By Erika Perez
By Erika Perez
Artists abound in all three Riverside City College campuses and this month they are showcased in a very special exhibit put on by the Art department.
The current exhibit at the RCC Quadrangle Gallery is made up of student artists’ works and is titled Student Honors Exhibit.
The Student Honors exhibit, running until May 29, had its opening ceremony on May 14.
Many guests were present including RCC President Jan Muto, faculty, students and families of both. Trophies were awarded to many students for their outstanding pieces.
The recipients were chosen, one per full-time faculty member, sticking to an approximately fifteen year tradition.
Art department faculty members from the three campuses are invited to submit two pieces per each class they instruct.
Pieces are created by students in both beginning and advanced classes throughout the semester.
The exhibit is held at the end of every academic year and includes pieces from all semesters chosen by faculty.
As visitors explore the gallery and its many pieces they will experience many emotions; awe at the beauty, surprise at the subjects, amazement at the intricateness and even horror at some images.
Pieces range from bright colored images to black and white with some pieces in between in muted colors.
Different media types are included such as pencil, charcoal, collages, oils and pastel ceramic pieces.
Some of the pieces on exhibit catch visitor’s attention even standing across the room because of their bright colors, such as Katie Chavez’s Esther’s “Fruit Bowl” made with mixed media.
The colors are vibrant, but in addition, part of the media used is a gold, textured piece along with very glittery paint.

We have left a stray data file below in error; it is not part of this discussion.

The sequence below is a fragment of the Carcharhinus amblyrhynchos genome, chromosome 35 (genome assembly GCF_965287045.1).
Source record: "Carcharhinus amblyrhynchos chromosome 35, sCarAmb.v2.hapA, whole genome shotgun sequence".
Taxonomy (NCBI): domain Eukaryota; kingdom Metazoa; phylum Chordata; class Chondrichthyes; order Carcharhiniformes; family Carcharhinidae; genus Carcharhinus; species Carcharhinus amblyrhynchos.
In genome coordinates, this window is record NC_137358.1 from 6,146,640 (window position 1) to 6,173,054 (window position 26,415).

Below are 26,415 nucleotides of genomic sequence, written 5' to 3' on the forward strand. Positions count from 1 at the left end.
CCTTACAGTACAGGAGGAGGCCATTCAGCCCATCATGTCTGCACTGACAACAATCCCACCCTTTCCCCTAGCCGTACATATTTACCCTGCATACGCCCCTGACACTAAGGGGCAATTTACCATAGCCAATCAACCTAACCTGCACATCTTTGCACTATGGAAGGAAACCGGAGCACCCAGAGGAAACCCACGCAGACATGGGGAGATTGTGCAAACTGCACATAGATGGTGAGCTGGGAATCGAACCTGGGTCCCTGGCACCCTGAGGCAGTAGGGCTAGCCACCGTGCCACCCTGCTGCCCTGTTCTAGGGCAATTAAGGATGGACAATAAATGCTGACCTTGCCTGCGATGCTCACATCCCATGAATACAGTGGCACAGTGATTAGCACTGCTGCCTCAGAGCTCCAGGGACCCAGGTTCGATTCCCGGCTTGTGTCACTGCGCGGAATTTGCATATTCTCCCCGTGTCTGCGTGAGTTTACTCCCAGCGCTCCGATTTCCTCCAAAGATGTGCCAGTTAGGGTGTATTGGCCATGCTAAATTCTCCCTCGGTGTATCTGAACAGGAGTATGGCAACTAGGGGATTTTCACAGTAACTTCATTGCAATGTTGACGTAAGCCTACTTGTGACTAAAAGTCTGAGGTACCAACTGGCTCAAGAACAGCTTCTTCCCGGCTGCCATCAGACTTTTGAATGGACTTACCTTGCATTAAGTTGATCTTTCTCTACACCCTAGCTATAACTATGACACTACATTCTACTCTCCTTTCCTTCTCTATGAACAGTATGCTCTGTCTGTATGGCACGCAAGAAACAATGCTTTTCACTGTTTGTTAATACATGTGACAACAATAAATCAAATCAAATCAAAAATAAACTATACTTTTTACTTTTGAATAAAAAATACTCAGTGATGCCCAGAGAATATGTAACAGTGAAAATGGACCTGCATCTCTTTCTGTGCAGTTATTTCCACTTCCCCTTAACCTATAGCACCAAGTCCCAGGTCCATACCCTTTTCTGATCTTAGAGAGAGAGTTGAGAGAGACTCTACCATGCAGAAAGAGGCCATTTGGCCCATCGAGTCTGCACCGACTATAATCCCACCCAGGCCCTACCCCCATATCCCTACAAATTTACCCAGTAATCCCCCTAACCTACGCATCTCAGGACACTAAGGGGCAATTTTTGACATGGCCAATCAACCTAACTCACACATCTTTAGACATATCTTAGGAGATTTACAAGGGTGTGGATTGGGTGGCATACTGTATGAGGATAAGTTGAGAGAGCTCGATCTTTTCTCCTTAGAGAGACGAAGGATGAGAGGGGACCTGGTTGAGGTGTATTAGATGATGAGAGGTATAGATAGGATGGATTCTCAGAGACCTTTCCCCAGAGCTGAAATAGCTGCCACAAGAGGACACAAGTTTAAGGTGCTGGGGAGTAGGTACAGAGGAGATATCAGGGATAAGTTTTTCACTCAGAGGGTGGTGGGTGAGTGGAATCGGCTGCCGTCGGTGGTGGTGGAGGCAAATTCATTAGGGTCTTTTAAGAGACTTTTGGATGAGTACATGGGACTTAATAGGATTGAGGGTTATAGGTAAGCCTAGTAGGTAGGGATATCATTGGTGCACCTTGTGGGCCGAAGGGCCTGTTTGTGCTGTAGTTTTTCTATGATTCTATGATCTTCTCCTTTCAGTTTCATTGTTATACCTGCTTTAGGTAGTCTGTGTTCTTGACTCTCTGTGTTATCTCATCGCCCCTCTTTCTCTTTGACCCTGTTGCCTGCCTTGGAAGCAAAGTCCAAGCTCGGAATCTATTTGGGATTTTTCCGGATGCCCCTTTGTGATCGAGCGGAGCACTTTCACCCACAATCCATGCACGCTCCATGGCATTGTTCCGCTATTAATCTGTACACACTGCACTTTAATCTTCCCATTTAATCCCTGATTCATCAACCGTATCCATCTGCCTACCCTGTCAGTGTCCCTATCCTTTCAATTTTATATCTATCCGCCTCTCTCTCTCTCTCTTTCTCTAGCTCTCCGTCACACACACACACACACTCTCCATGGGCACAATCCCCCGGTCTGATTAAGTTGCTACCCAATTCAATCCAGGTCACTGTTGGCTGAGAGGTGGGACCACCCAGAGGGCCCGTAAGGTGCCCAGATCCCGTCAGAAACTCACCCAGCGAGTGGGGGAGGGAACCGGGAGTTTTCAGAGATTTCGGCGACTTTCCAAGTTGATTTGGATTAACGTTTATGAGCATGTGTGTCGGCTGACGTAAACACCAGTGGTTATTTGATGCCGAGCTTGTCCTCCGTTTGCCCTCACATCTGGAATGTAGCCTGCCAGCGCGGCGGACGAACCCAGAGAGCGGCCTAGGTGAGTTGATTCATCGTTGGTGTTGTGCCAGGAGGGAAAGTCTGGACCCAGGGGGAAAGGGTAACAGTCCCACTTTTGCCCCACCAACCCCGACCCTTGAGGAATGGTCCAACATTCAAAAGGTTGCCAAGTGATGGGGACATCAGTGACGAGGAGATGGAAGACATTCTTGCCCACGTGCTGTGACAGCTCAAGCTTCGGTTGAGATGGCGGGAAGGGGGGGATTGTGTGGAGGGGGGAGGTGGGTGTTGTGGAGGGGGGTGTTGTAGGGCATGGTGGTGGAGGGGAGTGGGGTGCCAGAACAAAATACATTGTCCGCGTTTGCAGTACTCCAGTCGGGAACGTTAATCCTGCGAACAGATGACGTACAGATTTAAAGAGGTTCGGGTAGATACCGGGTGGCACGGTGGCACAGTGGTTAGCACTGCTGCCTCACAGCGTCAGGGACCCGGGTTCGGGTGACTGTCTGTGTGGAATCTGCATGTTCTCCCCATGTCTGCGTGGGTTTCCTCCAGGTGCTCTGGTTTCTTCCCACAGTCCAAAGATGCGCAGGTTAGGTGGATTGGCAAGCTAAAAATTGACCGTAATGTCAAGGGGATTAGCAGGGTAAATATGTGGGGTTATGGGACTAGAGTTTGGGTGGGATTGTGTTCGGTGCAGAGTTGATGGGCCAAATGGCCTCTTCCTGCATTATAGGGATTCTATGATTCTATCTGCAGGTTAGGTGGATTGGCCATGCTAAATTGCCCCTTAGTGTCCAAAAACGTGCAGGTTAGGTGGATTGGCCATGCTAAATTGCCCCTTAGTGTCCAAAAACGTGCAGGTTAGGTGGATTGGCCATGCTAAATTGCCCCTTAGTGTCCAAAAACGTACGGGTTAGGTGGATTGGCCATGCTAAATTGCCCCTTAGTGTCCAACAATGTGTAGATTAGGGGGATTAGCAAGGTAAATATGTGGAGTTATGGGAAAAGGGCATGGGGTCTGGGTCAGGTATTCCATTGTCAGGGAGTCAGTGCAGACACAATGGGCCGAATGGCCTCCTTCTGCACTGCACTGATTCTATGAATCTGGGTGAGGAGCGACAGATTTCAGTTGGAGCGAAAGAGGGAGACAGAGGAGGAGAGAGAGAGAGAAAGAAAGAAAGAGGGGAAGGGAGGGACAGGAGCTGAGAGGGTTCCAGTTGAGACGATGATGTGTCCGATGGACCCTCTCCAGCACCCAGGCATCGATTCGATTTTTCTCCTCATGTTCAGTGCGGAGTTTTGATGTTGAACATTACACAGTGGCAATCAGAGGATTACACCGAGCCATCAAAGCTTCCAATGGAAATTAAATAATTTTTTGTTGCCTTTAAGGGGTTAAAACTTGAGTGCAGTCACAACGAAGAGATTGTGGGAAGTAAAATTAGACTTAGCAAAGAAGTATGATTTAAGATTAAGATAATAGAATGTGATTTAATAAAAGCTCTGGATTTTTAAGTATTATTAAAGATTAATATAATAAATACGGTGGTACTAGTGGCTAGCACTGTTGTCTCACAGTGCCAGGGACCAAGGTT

Two very intense pieces by Stephen Morrissey sit in the northwest corner of the exhibit.
One of them, “Aggressive Expansion,” is a very dark piece, but the colors are very bright within the background and although the image, of what looks like the joker from a known movie, is somewhat distorted, it is very strong.
A very surprising piece by Rolland Gallardo makes visitors do a double take. At first glance it appears to be a large piece of scribble scrabbles with no actual structure but as you step back and really focus, a very definite image comes through. It is surprising in its concept and awe inspiring.
Cynthia Huerta’s piece “El Regalo” is very attracting with its intricate design in linoleum, black ink and, very surprisingly, gold spray paint.
A very simple piece by Jennifer Smith, “Aaron,” is done in pencil and the closer you are it looks like a pixilated photograph, but as you step away, the image becomes more clear and detailed.
It is not too late to get a glance at this exciting exhibit and be inspired by some fellow students.
The Gallery is open Monday through Friday from 10 a.m. to 3 p.m.
For interested students, art classes are available every semester through the art department at RCC.